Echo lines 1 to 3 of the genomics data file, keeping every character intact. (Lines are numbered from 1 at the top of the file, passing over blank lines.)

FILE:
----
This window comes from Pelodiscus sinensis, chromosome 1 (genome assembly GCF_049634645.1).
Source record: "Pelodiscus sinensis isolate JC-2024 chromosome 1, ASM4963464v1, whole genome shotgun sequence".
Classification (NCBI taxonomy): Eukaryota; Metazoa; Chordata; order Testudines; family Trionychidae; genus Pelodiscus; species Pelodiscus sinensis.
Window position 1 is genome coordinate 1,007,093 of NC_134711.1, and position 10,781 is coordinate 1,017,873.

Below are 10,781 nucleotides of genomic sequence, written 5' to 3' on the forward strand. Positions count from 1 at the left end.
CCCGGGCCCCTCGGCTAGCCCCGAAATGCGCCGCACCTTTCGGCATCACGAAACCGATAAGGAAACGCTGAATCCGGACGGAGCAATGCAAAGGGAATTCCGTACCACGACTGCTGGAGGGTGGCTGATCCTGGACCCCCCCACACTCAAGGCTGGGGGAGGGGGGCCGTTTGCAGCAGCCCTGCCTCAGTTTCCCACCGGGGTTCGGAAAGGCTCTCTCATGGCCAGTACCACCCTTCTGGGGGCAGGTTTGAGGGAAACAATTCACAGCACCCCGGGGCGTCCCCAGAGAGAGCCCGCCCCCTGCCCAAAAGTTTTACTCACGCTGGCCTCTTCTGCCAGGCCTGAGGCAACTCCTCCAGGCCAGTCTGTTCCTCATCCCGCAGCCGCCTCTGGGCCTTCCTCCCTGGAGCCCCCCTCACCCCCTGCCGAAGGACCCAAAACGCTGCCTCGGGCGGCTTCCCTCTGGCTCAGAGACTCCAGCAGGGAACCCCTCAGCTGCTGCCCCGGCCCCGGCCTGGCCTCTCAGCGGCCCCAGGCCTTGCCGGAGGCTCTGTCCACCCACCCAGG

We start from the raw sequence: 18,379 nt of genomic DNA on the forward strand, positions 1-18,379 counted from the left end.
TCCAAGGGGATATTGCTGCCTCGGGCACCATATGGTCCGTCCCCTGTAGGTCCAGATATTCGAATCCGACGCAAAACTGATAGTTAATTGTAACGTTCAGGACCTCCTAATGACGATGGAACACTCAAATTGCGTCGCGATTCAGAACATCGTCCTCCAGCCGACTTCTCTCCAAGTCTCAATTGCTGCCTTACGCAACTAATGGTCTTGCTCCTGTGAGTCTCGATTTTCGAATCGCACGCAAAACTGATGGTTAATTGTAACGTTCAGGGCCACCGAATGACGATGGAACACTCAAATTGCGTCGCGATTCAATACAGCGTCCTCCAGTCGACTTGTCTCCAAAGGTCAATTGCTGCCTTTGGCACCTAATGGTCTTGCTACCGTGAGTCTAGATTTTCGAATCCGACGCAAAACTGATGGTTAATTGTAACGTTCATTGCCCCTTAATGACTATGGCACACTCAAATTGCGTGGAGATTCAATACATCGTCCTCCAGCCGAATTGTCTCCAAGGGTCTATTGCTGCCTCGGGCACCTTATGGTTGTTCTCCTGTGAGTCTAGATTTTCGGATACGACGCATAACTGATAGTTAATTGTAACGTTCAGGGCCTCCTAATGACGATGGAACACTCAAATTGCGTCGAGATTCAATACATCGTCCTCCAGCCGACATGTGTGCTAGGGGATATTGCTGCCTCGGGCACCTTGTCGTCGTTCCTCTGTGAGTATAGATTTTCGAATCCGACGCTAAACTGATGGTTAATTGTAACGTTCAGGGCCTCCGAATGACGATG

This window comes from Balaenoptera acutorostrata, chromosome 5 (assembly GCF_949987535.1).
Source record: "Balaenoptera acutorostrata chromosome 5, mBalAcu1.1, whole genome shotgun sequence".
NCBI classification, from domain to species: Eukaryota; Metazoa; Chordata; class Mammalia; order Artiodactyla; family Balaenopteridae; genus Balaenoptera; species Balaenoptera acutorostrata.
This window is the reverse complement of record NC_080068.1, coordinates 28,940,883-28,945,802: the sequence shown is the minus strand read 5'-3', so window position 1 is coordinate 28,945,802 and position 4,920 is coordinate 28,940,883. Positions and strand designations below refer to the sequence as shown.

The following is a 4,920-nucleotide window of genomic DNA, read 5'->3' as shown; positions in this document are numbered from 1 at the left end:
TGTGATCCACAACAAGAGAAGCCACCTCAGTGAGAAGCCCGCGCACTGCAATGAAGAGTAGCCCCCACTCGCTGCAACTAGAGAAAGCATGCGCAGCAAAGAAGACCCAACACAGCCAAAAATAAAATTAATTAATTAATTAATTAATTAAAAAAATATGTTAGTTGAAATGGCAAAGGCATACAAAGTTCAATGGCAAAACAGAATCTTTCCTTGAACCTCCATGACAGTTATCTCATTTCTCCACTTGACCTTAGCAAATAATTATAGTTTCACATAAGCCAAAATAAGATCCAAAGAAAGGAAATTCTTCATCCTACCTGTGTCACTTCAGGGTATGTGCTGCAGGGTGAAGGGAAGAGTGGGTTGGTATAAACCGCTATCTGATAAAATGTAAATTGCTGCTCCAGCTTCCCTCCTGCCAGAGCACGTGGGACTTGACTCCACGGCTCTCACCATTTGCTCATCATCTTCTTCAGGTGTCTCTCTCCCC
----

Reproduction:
This window comes from Pelodiscus sinensis, chromosome 1 (genome assembly GCF_049634645.1).
Source record: "Pelodiscus sinensis isolate JC-2024 chromosome 1, ASM4963464v1, whole genome shotgun sequence".
Classification (NCBI taxonomy): Eukaryota; Metazoa; Chordata; order Testudines; family Trionychidae; genus Pelodiscus; species Pelodiscus sinensis.